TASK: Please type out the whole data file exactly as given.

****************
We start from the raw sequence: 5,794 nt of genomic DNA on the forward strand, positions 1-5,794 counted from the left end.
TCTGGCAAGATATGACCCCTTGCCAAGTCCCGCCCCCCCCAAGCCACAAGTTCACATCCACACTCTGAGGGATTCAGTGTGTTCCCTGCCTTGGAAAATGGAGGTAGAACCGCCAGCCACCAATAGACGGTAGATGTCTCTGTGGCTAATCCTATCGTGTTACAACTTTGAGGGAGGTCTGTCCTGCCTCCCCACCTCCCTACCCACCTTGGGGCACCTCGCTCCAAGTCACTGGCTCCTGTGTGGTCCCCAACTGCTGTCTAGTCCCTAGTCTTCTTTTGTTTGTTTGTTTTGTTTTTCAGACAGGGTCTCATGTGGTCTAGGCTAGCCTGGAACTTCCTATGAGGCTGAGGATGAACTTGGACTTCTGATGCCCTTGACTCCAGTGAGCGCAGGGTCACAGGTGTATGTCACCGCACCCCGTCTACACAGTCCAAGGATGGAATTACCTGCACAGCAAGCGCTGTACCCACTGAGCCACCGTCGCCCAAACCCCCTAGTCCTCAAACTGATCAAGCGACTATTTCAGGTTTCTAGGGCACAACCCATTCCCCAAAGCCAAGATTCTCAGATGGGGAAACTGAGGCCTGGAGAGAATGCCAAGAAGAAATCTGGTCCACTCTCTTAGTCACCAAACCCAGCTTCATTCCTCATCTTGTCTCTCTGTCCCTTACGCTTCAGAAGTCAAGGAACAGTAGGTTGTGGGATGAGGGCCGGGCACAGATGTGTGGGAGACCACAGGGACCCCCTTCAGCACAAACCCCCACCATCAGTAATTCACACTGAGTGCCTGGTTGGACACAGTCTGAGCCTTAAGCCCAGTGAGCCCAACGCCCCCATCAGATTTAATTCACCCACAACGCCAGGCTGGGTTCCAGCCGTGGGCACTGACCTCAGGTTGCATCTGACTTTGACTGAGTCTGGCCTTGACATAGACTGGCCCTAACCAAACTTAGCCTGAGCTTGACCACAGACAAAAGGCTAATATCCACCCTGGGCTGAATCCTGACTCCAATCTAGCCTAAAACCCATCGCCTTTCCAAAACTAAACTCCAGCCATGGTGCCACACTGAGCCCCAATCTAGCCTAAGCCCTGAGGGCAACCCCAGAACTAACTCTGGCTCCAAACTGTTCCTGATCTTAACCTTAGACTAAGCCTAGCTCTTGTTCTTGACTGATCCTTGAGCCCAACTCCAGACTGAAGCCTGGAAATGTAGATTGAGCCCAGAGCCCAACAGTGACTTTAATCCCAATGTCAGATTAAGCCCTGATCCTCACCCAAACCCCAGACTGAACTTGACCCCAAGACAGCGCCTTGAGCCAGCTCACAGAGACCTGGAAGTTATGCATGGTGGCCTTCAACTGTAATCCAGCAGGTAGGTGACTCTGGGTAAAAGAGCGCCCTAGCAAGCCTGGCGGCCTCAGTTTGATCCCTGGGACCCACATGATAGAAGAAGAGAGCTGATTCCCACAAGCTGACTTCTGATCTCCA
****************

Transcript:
We start from the raw sequence: 5,794 nt of genomic DNA on the forward strand, positions 1-5,794 counted from the left end.
TCTGGCAAGATATGACCCCTTGCCAAGTCCCGCCCCCCCCAAGCCACAAGTTCACATCCACACTCTGAGGGATTCAGTGTGTTCCCTGCCTTGGAAAATGGAGGTAGAACCGCCAGCCACCAATAGACGGTAGATGTCTCTGTGGCTAATCCTATCGTGTTACAACTTTGAGGGAGGTCTGTCCTGCCTCCCCACCTCCCTACCCACCTTGGGGCACCTCGCTCCAAGTCACTGGCTCCTGTGTGGTCCCCAACTGCTGTCTAGTCCCTAGTCTTCTTTTGTTTGTTTGTTTTGTTTTTCAGACAGGGTCTCATGTGGTCTAGGCTAGCCTGGAACTTCCTATGAGGCTGAGGATGAACTTGGACTTCTGATGCCCTTGACTCCAGTGAGCGCAGGGTCACAGGTGTATGTCACCGCACCCCGTCTACACAGTCCAAGGATGGAATTACCTGCACAGCAAGCGCTGTACCCACTGAGCCACCGTCGCCCAAACCCCCTAGTCCTCAAACTGATCAAGCGACTATTTCAGGTTTCTAGGGCACAACCCATTCCCCAAAGCCAAGATTCTCAGATGGGGAAACTGAGGCCTGGAGAGAATGCCAAGAAGAAATCTGGTCCACTCTCTTAGTCACCAAACCCAGCTTCATTCCTCATCTTGTCTCTCTGTCCCTTACGCTTCAGAAGTCAAGGAACAGTAGGTTGTGGGATGAGGGCCGGGCACAGATGTGTGGGAGACCACAGGGACCCCCTTCAGCACAAACCCCCACCATCAGTAATTCACACTGAGTGCCTGGTTGGACACAGTCTGAGCCTTAAGCCCAGTGAGCCCAACGCCCCCATCAGATTTAATTCACCCACAACGCCAGGCTGGGTTCCAGCCGTGGGCACTGACCTCAGGTTGCATCTGACTTTGACTGAGTCTGGCCTTGACATAGACTGGCCCTAACCAAACTTAGCCTGAGCTTGACCACAGACAAAAGGCTAATATCCACCCTGGGCTGAATCCTGACTCCAATCTAGCCTAAAACCCATCGCCTTTCCAAAACTAAACTCCAGCCATGGTGCCACACTGAGCCCCAATCTAGCCTAAGCCCTGAGGGCAACCCCAGAACTAACTCTGGCTCCAAACTGTTCCTGATCTTAACCTTAGACTAAGCCTAGCTCTTGTTCTTGACTGATCCTTGAGCCCAACTCCAGACTGAAGCCTGGAAATGTAGATTGAGCCCAGAGCCCAACAGTGACTTTAATCCCAATGTCAGATTAAGCCCTGATCCTCACCCAAACCCCAGACTGAACTTGACCCCAAGACAGCGCCTTGAGCCAGCTCACAGAGACCTGGAAGTTATGCATGGTGGCCTTCAACTGTAATCCAGCAGGTAGGTGACTCTGGGTAAAAGAGCGCCCTAGCAAGCCTGGCGGCCTCAGTTTGATCCCTGGGACCCACATGATAGAAGAAGAGAGCTGATTCCCACAAGCTGACTTCTGATCTCCA